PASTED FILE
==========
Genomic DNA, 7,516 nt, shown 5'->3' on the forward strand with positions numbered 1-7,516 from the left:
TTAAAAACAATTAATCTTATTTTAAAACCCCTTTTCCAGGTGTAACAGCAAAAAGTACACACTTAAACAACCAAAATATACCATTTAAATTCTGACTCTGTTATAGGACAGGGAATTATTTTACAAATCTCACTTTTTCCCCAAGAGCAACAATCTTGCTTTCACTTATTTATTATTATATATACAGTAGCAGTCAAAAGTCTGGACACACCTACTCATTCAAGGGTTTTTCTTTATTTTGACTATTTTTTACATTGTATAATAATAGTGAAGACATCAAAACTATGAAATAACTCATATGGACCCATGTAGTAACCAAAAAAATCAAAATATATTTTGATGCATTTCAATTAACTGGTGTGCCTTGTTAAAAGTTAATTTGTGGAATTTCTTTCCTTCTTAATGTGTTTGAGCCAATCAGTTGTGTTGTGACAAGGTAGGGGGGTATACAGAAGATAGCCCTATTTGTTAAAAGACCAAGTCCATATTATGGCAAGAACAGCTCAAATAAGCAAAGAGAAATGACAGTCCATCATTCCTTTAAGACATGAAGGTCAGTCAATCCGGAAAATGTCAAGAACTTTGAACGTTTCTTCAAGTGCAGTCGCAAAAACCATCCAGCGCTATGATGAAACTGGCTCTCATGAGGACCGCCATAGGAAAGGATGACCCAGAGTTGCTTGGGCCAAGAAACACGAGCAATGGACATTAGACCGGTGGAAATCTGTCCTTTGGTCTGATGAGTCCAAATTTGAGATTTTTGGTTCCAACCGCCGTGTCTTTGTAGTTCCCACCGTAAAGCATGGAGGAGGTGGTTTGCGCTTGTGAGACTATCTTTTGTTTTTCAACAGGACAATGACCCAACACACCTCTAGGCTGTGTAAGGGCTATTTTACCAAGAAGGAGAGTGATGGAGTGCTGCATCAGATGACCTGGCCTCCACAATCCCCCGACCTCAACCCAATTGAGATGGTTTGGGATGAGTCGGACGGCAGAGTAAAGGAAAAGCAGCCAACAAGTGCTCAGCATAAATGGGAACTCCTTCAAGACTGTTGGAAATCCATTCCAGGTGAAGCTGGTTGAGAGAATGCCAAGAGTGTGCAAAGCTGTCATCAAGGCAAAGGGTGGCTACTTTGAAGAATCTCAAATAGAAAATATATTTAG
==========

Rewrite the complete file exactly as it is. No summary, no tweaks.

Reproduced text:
Genomic DNA, 7,516 nt, shown 5'->3' on the forward strand with positions numbered 1-7,516 from the left:
TTAAAAACAATTAATCTTATTTTAAAACCCCTTTTCCAGGTGTAACAGCAAAAAGTACACACTTAAACAACCAAAATATACCATTTAAATTCTGACTCTGTTATAGGACAGGGAATTATTTTACAAATCTCACTTTTTCCCCAAGAGCAACAATCTTGCTTTCACTTATTTATTATTATATATACAGTAGCAGTCAAAAGTCTGGACACACCTACTCATTCAAGGGTTTTTCTTTATTTTGACTATTTTTTACATTGTATAATAATAGTGAAGACATCAAAACTATGAAATAACTCATATGGACCCATGTAGTAACCAAAAAAATCAAAATATATTTTGATGCATTTCAATTAACTGGTGTGCCTTGTTAAAAGTTAATTTGTGGAATTTCTTTCCTTCTTAATGTGTTTGAGCCAATCAGTTGTGTTGTGACAAGGTAGGGGGGTATACAGAAGATAGCCCTATTTGTTAAAAGACCAAGTCCATATTATGGCAAGAACAGCTCAAATAAGCAAAGAGAAATGACAGTCCATCATTCCTTTAAGACATGAAGGTCAGTCAATCCGGAAAATGTCAAGAACTTTGAACGTTTCTTCAAGTGCAGTCGCAAAAACCATCCAGCGCTATGATGAAACTGGCTCTCATGAGGACCGCCATAGGAAAGGATGACCCAGAGTTGCTTGGGCCAAGAAACACGAGCAATGGACATTAGACCGGTGGAAATCTGTCCTTTGGTCTGATGAGTCCAAATTTGAGATTTTTGGTTCCAACCGCCGTGTCTTTGTAGTTCCCACCGTAAAGCATGGAGGAGGTGGTTTGCGCTTGTGAGACTATCTTTTGTTTTTCAACAGGACAATGACCCAACACACCTCTAGGCTGTGTAAGGGCTATTTTACCAAGAAGGAGAGTGATGGAGTGCTGCATCAGATGACCTGGCCTCCACAATCCCCCGACCTCAACCCAATTGAGATGGTTTGGGATGAGTCGGACGGCAGAGTAAAGGAAAAGCAGCCAACAAGTGCTCAGCATAAATGGGAACTCCTTCAAGACTGTTGGAAATCCATTCCAGGTGAAGCTGGTTGAGAGAATGCCAAGAGTGTGCAAAGCTGTCATCAAGGCAAAGGGTGGCTACTTTGAAGAATCTCAAATAGAAAATATATTTAG